New Agent Significantly Improves Progression-Free Survival in Patients With Advanced ER+ Breast Cancer


Combining the investigational PD 0332991 with letrozole as first-line therapy extended progression-free survival in women with advanced estrogen-receptor positive breast cancer.

Richard S. Finn, MD

Combining an investigational agent called PD 0332991 with letrozole as first-line therapy extended progression-free survival (PFS) in women with advanced estrogen-receptor positive (ER+) breast cancer in a phase II study presented at the 2012 CTRC-AACR San Antonio Breast Cancer Symposium.

The combination achieved median PFS of 26.1 months compared with 7.5 months for letrozole alone (P=.006).

PD 0332991 is a novel oral selective inhibitor of cyclin-dependent kinase (CDK) 4/6 that prevents cellular DNA synthesis by blocking tumor cell progression.

“The dramatic improvement in progression-free survival with the combination is very encouraging and clinically meaningful,” said Richard S. Finn, MD, associate professor of medicine at the Jonsson Comprehensive Cancer Center at the University of California, Los Angeles (UCLA) and lead author of the study. “These data represent a potential major advancement in our efforts to identify new medicines that target patients most likely to have an optimal response.”

Finn said this study validates preclinical studies showing that the new compound has significant activity in breast cancer models and acts synergistically with hormonal therapy.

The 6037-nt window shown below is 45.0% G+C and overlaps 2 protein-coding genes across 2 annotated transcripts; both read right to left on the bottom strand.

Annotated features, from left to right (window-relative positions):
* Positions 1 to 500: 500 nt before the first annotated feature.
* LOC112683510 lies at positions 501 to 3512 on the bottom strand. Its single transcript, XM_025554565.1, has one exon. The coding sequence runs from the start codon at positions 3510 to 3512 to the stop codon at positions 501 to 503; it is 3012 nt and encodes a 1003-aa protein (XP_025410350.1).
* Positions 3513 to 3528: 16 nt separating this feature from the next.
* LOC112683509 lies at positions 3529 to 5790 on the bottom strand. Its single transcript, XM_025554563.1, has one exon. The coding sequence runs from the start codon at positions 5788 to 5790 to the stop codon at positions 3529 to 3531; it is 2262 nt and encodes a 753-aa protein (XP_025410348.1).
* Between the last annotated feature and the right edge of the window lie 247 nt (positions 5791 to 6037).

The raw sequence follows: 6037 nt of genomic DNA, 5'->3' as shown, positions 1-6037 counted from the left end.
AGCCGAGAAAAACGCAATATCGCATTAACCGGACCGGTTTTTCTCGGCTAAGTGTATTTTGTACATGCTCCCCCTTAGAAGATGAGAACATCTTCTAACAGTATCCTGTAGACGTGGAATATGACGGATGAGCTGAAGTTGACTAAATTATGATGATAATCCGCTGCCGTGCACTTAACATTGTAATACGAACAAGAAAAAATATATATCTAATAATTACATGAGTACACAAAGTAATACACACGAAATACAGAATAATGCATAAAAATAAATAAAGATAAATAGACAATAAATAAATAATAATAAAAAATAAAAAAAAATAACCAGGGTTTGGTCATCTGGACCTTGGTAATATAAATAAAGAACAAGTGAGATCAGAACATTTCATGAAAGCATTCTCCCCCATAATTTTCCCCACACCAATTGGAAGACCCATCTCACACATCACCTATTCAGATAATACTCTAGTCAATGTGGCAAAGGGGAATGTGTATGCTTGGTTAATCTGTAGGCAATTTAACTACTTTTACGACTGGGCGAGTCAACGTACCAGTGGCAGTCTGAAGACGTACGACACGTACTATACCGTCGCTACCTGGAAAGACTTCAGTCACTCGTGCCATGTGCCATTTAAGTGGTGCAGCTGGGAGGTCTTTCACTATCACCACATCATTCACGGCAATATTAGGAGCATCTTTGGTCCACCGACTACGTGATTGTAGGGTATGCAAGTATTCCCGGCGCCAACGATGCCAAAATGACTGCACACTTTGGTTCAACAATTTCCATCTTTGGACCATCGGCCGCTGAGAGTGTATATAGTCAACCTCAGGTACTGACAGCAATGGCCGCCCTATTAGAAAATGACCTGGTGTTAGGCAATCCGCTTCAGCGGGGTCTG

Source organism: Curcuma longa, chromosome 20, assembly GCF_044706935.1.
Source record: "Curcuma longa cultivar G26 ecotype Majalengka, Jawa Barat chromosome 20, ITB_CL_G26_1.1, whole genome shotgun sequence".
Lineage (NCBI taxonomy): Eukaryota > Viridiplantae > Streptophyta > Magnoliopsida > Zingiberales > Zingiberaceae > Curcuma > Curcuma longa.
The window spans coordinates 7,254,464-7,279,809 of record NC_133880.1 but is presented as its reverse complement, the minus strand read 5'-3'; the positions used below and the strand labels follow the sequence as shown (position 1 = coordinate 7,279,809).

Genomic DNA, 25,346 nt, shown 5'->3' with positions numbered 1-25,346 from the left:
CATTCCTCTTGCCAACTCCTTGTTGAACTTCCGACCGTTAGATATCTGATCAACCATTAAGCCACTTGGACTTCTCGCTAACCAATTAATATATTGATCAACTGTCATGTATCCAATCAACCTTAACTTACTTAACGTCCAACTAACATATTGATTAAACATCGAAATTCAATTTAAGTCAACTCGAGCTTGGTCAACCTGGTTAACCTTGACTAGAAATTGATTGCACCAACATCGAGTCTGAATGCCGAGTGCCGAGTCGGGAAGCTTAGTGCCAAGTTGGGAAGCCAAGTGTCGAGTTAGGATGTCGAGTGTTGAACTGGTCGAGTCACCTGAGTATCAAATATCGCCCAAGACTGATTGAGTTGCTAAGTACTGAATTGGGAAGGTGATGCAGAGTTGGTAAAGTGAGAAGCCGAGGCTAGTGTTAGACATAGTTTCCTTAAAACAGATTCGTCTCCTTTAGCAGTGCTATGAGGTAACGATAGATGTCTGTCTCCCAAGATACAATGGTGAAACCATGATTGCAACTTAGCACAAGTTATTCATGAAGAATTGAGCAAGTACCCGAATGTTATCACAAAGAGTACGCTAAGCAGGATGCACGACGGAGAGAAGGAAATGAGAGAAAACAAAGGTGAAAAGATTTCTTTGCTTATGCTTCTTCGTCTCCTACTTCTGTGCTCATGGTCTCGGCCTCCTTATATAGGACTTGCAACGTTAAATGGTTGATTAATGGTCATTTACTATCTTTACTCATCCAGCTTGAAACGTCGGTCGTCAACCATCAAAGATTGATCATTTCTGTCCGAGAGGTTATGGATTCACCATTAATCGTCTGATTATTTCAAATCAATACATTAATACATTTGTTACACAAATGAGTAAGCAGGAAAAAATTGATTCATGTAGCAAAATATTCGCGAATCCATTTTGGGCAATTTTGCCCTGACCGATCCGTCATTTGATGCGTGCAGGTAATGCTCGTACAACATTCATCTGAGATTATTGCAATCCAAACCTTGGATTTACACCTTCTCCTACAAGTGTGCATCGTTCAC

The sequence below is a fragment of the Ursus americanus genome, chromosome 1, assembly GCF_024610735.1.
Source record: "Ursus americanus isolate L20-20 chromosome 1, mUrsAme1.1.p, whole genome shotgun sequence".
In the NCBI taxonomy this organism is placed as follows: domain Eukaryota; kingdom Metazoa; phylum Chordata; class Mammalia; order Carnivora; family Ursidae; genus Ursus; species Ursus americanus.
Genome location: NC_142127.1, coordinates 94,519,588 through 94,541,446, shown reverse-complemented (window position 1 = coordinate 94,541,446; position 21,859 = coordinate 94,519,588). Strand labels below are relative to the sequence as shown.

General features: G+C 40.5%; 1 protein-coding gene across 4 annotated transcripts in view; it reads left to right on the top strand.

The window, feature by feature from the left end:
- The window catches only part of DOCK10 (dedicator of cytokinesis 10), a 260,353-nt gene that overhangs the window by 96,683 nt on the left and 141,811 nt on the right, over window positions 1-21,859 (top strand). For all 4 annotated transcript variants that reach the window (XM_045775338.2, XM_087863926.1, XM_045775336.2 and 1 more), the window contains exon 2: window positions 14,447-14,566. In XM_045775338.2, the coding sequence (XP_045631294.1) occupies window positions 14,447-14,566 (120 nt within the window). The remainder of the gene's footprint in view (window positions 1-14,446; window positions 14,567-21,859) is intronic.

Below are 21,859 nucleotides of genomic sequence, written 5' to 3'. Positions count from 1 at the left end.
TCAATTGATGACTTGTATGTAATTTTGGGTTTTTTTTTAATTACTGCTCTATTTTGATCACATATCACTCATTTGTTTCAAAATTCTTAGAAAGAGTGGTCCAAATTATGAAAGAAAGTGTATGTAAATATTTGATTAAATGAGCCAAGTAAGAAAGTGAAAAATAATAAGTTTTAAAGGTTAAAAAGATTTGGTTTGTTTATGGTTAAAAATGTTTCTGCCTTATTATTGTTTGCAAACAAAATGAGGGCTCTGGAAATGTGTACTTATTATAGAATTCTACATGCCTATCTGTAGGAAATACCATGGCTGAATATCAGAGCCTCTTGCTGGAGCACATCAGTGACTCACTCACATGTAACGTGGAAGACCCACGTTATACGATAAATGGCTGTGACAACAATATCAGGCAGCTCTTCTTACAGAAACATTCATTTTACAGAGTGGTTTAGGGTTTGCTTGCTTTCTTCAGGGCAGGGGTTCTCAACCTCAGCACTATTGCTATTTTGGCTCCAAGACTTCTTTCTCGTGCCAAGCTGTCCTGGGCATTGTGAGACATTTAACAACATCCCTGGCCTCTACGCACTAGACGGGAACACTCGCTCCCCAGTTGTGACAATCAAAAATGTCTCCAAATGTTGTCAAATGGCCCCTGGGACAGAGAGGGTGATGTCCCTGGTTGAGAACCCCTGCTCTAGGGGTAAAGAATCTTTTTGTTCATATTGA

The phase II study had two parts. In both parts, postmenopausal women with ER+/HER2- advanced breast cancer were randomized 1:1 to receive letrozole plus PD 0332991 or letrozole alone. Part 1 enrolled 66 patients, while part 2 enrolled 99 patients using the same eligibility criteria but also screened tumors of CCND1 amplification and/or loss of p16 by FISH analysis. For both parts of the trial, the primary endpoint was PFS. Secondary endpoints included response rate, overall survival, safety, and correlative biomarker studies.

At the conference, pooled results from both part 1 and 2 of the trial were presented, based on a total of 165 patients. In this pooled analysis, median PFS was 26.1 months (95% confidence interval [CI], 12.7 — 26.1) with the combination versus 7.5 months (95% CI, 5.6 – 12.6) with letrozole alone, representing a 63% improvement in risk of progression (hazard ratio [HR]=0.37; 95% CI, 0.21 – 0.63, P < .001).

In patients with measurable disease, response rates were 45% for the combination versus 31% for letrozole alone. Clinical benefit rate (complete and partial response rates plus stable disease) was 70% versus 44%, respectively.

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Dr Richard Finn on PD 0332991 Plus Letrozole in Breast Cancer

The most commonly observed treatment-related adverse events in the combination arm were neutropenia, leukopenia, anemia, and fatigue.

“Importantly this was uncomplicated neutropenia,” Finn said. “There was no evidence of febrile neutropenia.”

A phase III trial of the investigational agent in this patient population will be mounted in 2013.

“The oncology community is looking forward to the further evaluation of PD 0332991 in the planned phase 3 trial and very interested in the potential for this novel CDK4/6 inhibitor to improve the treatment landscape for patients with advanced breast cancer,” Finn said.

Finn RS, Crown JP, Lang I, et al. Results of a randomized phase 2 study of PD 0332991, a cyclin-dependent kinase (CDK) 4/6 inhibitor, in combination with letrozole vs letrozole alone for first-line treatment of ER+/HER2- advanced breast cancer (BC). Presented at: 2012 CTRC-AACR San Antonio Breast Cancer Symposium; December 4 — 8, 2012; San Antonio, Texas. Abstract S1-6.


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